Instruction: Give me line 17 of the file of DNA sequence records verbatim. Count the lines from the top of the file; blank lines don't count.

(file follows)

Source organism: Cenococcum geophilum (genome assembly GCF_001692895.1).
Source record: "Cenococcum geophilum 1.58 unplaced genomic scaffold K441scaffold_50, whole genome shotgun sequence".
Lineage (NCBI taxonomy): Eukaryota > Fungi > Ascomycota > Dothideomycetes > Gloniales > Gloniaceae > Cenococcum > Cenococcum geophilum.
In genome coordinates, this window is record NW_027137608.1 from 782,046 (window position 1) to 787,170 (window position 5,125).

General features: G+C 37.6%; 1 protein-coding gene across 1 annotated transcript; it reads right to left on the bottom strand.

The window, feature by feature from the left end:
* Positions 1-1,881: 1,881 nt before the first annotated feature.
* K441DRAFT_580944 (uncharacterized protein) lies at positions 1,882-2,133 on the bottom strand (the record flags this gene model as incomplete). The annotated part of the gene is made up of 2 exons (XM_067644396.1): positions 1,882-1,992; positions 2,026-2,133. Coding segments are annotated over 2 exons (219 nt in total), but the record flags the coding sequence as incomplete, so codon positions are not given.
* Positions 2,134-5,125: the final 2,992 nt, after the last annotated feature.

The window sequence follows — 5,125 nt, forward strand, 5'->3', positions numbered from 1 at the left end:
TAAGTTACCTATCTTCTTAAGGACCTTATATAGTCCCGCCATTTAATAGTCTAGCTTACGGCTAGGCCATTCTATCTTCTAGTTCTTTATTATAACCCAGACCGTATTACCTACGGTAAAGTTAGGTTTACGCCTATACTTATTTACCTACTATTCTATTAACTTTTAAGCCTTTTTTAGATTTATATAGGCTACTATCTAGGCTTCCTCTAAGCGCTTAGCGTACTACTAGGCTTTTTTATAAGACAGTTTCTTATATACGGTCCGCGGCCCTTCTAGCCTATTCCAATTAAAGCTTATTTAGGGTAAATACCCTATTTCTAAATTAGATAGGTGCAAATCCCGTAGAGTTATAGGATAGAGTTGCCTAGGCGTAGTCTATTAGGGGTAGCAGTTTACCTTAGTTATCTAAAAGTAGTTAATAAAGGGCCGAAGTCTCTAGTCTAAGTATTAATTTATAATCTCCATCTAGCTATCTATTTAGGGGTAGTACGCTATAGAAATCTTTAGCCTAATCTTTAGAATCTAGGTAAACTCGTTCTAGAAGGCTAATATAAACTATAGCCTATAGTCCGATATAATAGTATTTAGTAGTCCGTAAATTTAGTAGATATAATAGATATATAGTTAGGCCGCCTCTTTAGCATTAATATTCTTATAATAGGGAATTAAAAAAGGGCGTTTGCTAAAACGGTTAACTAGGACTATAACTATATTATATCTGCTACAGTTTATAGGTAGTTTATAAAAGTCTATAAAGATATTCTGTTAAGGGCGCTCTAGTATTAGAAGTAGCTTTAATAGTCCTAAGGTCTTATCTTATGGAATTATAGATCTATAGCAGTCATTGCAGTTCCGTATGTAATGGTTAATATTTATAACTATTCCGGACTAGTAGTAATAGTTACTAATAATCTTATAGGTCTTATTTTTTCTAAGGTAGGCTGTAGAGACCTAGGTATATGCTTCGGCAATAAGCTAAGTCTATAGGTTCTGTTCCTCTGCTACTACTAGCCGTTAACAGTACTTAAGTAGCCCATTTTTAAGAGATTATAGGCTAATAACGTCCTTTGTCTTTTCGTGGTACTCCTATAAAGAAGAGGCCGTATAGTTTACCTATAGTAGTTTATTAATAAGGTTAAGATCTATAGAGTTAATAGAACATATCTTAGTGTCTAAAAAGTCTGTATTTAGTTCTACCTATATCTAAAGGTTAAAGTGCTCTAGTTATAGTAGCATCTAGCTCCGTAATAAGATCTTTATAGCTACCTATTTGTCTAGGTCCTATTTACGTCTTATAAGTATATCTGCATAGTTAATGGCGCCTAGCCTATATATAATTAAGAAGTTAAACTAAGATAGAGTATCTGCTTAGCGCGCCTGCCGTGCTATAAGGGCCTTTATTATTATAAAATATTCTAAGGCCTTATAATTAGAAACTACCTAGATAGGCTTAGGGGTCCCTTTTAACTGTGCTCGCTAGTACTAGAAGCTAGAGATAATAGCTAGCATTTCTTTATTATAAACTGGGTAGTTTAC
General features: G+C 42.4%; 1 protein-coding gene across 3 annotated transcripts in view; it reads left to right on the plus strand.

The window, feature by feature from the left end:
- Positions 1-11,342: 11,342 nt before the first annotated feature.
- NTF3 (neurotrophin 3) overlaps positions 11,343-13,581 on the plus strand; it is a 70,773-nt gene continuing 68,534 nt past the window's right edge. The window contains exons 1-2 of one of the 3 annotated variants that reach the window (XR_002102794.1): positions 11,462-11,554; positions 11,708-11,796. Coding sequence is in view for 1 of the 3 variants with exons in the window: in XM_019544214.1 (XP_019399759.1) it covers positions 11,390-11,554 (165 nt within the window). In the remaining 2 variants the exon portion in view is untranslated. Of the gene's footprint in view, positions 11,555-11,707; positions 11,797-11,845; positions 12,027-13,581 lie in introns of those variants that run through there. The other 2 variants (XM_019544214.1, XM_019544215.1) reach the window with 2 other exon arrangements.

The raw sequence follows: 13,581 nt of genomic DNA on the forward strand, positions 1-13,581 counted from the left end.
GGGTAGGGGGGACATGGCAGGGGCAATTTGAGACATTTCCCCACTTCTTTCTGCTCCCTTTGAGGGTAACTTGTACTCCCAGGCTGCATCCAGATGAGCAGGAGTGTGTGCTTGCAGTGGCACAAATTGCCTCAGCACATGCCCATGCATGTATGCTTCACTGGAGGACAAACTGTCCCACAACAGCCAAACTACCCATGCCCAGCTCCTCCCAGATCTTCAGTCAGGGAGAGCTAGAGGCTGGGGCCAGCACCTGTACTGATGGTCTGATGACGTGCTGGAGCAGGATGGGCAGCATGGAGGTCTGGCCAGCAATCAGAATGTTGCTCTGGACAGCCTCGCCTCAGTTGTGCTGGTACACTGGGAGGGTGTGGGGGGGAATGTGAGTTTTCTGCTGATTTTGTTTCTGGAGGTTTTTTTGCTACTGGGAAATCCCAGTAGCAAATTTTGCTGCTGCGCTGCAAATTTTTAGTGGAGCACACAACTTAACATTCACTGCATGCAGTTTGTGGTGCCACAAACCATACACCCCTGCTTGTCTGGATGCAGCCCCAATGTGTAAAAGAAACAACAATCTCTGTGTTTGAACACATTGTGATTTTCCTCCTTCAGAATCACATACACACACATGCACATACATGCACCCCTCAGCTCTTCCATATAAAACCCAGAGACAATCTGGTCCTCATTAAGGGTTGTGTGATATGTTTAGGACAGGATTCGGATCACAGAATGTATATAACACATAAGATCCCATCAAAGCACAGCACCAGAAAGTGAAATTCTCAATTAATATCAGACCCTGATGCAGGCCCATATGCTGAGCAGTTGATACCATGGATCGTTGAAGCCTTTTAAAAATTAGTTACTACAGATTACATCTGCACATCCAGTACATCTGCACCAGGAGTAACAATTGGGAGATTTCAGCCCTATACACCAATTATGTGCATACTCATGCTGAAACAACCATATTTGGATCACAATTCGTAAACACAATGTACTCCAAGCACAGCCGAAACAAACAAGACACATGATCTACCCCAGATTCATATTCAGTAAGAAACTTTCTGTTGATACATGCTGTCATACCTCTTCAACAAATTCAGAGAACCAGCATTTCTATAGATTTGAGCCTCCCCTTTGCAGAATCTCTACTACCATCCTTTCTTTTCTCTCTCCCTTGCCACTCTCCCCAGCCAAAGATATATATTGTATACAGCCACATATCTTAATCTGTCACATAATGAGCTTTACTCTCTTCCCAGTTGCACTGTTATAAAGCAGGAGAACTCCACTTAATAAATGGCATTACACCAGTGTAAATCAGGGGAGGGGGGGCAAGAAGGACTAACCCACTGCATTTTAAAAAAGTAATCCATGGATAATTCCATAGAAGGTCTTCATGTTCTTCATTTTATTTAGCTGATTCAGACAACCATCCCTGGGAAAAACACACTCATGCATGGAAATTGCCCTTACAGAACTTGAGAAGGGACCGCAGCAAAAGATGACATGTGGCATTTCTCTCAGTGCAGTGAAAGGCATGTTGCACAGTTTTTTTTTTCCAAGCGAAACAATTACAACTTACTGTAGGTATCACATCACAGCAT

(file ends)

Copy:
GGGTAGGGGGGACATGGCAGGGGCAATTTGAGACATTTCCCCACTTCTTTCTGCTCCCTTTGAGGGTAACTTGTACTCCCAGGCTGCATCCAGATGAGCAGGAGTGTGTGCTTGCAGTGGCACAAATTGCCTCAGCACATGCCCATGCATGTATGCTTCACTGGAGGACAAACTGTCCCACAACAGCCAAACTACCCATGCCCAGCTCCTCCCAGATCTTCAGTCAGGGAGAGCTAGAGGCTGGGGCCAGCACCTGTACTGATGGTCTGATGACGTGCTGGAGCAGGATGGGCAGCATGGAGGTCTGGCCAGCAATCAGAATGTTGCTCTGGACAGCCTCGCCTCAGTTGTGCTGGTACACTGGGAGGGTGTGGGGGGGAATGTGAGTTTTCTGCTGATTTTGTTTCTGGAGGTTTTTTTGCTACTGGGAAATCCCAGTAGCAAATTTTGCTGCTGCGCTGCAAATTTTTAGTGGAGCACACAACTTAACATTCACTGCATGCAGTTTGTGGTGCCACAAACCATACACCCCTGCTTGTCTGGATGCAGCCCCAATGTGTAAAAGAAACAACAATCTCTGTGTTTGAACACATTGTGATTTTCCTCCTTCAGAATCACATACACACACATGCACATACATGCACCCCTCAGCTCTTCCATATAAAACCCAGAGACAATCTGGTCCTCATTAAGGGTTGTGTGATATGTTTAGGACAGGATTCGGATCACAGAATGTATATAACACATAAGATCCCATCAAAGCACAGCACCAGAAAGTGAAATTCTCAATTAATATCAGACCCTGATGCAGGCCCATATGCTGAGCAGTTGATACCATGGATCGTTGAAGCCTTTTAAAAATTAGTTACTACAGATTACATCTGCACATCCAGTACATCTGCACCAGGAGTAACAATTGGGAGATTTCAGCCCTATACACCAATTATGTGCATACTCATGCTGAAACAACCATATTTGGATCACAATTCGTAAACACAATGTACTCCAAGCACAGCCGAAACAAACAAGACACATGATCTACCCCAGATTCATATTCAGTAAGAAACTTTCTGTTGATACATGCTGTCATACCTCTTCAACAAATTCAGAGAACCAGCATTTCTATAGATTTGAGCCTCCCCTTTGCAGAATCTCTACTACCATCCTTTCTTTTCTCTCTCCCTTGCCACTCTCCCCAGCCAAAGATATATATTGTATACAGCCACATATCTTAATCTGTCACATAATGAGCTTTACTCTCTTCCCAGTTGCACTGTTATAAAGCAGGAGAACTCCACTTAATAAATGGCATTACACCAGTGTAAATCAGGGGAGGGGGGGCAAGAAGGACTAACCCACTGCATTTTAAAAAAGTAATCCATGGATAATTCCATAGAAGGTCTTCATGTTCTTCATTTTATTTAGCTGATTCAGACAACCATCCCTGGGAAAAACACACTCATGCATGGAAATTGCCCTTACAGAACTTGAGAAGGGACCGCAGCAAAAGATGACATGTGGCATTTCTCTCAGTGCAGTGAAAGGCATGTTGCACAGTTTTTTTTTTCCAAGCGAAACAATTACAACTTACTGTAGGTATCACATCACAGCAT